Sugar Cane Is Hard To Eat.
In my never-ending attempt to try everything I can, I decided to try my hand at eating sugar cane, which is as present as banana palms, but I just hadn’t noticed. From the towns to the most remote areas, everyone gnaws on sugar cane. My only past experience with it was at Café Atlantico, where it was a garnish in my mojito (and even then, I honestly had no idea what to do with it).
One of my co-workers was a sugar-cane eating fiend. I had seen her eat it many times on the back stoop of our office during work. It seemed soft and effortless in her experienced hands. I figured, It can’t be that difficult.
My opportunity came one day when I had gone monitoring. I bought a whole sugar cane (about 4 feet long) in a tiny rural village, and the children from whom I bought it broke it into foot-long pieces.
For those of you who haven’t seen a sugar cane before, it looks like fat bamboo. And it’s as hard as bamboo, as I soon found out.
To eat sugar cane, you have to first break it into manageable pieces. Happily, this was done for me. Then you are supposed to remove the hard exterior, slice the pulpy interior into bite-sized chunks, chew them, and spit out the pulp. This all sounds very easy.
Well. Imagine trying to hack off a branch of a tree using a blunt knife: chips fly, but you still make zero headway. That’s what it’s like. When you have finally spent 20 minutes on the sugar cane, the woody exterior finally removed, you then have to cut the interior. The hacking is not through—you still have to cut it crosswise. This time, it’s not just chips flying: it’s sugar juice.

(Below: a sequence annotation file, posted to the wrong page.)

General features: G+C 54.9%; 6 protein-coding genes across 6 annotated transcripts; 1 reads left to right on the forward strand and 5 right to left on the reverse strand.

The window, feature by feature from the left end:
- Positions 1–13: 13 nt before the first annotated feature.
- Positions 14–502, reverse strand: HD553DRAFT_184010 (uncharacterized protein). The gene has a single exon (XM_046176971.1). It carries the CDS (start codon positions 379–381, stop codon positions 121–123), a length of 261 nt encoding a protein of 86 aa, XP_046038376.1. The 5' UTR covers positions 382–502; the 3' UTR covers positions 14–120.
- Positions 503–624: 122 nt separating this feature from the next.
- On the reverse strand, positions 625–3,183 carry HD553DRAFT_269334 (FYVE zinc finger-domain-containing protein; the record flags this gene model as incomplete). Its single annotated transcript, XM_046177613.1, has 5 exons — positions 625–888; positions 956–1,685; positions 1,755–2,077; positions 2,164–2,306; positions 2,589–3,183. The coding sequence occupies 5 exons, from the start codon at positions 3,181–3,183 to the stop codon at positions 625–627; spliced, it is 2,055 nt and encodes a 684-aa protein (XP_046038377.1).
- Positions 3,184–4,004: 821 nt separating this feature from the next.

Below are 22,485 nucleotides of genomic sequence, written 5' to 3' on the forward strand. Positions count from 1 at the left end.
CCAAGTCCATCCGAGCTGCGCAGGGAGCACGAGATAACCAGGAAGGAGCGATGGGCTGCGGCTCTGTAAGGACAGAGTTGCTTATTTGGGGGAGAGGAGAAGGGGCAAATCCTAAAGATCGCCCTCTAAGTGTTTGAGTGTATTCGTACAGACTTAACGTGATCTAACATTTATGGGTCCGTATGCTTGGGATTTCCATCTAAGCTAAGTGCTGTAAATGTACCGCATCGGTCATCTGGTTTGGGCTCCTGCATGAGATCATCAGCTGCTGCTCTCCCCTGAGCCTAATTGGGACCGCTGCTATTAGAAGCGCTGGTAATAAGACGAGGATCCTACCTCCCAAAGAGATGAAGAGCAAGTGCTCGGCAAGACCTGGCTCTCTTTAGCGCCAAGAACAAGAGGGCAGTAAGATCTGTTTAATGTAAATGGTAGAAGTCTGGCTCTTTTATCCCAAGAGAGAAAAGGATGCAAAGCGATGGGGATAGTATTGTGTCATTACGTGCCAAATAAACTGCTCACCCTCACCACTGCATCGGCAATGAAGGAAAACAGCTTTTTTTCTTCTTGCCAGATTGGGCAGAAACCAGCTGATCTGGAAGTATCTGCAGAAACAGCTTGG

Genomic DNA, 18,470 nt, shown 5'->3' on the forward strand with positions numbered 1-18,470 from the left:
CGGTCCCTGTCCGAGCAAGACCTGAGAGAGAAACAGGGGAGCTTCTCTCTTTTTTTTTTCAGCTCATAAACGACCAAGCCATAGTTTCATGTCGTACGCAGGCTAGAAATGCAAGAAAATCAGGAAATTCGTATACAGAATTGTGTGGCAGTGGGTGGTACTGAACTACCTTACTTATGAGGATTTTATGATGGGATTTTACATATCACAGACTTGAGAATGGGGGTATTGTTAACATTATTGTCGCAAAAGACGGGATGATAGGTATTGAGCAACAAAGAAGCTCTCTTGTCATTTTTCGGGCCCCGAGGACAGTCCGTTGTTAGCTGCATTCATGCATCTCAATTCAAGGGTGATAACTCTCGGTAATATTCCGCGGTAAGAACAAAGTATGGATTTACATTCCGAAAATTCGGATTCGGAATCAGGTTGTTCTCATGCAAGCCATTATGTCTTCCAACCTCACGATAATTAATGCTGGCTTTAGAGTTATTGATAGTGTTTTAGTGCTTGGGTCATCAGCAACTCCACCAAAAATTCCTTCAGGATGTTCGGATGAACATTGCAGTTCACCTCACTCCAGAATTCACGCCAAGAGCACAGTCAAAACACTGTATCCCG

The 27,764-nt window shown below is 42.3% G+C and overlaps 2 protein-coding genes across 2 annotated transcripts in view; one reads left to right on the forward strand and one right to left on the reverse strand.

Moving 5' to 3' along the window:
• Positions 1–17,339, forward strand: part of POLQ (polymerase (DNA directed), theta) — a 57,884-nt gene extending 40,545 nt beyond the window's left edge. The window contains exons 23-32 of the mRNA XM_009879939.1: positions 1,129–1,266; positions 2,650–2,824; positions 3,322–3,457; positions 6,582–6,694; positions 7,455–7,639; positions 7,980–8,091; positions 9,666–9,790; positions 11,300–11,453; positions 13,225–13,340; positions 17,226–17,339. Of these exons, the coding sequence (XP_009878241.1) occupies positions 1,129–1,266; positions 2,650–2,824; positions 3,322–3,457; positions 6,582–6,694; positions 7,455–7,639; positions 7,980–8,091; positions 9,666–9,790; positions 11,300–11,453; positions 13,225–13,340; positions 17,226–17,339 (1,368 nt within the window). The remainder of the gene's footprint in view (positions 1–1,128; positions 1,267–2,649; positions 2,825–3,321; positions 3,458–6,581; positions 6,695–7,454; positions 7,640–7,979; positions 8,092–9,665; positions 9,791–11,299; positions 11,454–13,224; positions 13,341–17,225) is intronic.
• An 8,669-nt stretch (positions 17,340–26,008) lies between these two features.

When the cubes are cut, you can finally chew on them, which is, admittedly, delicious. It’s sugary, of course, but not as strong as candy. After chewing on it, the sugary pulp becomes hard like wood, and you spit it out before proceeding to the next piece. It’s very funny to watch the spitting process—some are very delicate about it, depositing the pulp in a trashcan nearby; others throw it on the ground. Some, like one toddler who was absently enjoying his snack, accidentally spit on your foot.
The process of eating sugar cane is kind of like eating crab—a lot of work for a little food. I tried eating it last night. To my great displeasure, I nearly chopped off my finger, got sugar juice all over my tablecloth, and broke the plate I was using into bits after a long struggle with my dull (Chinese) knife. I’m still picking bits of sugar cane from my hair and clothing. For once, I was actually happy to be alone in my apartment, because no one was there to witness the ridiculous spectacle.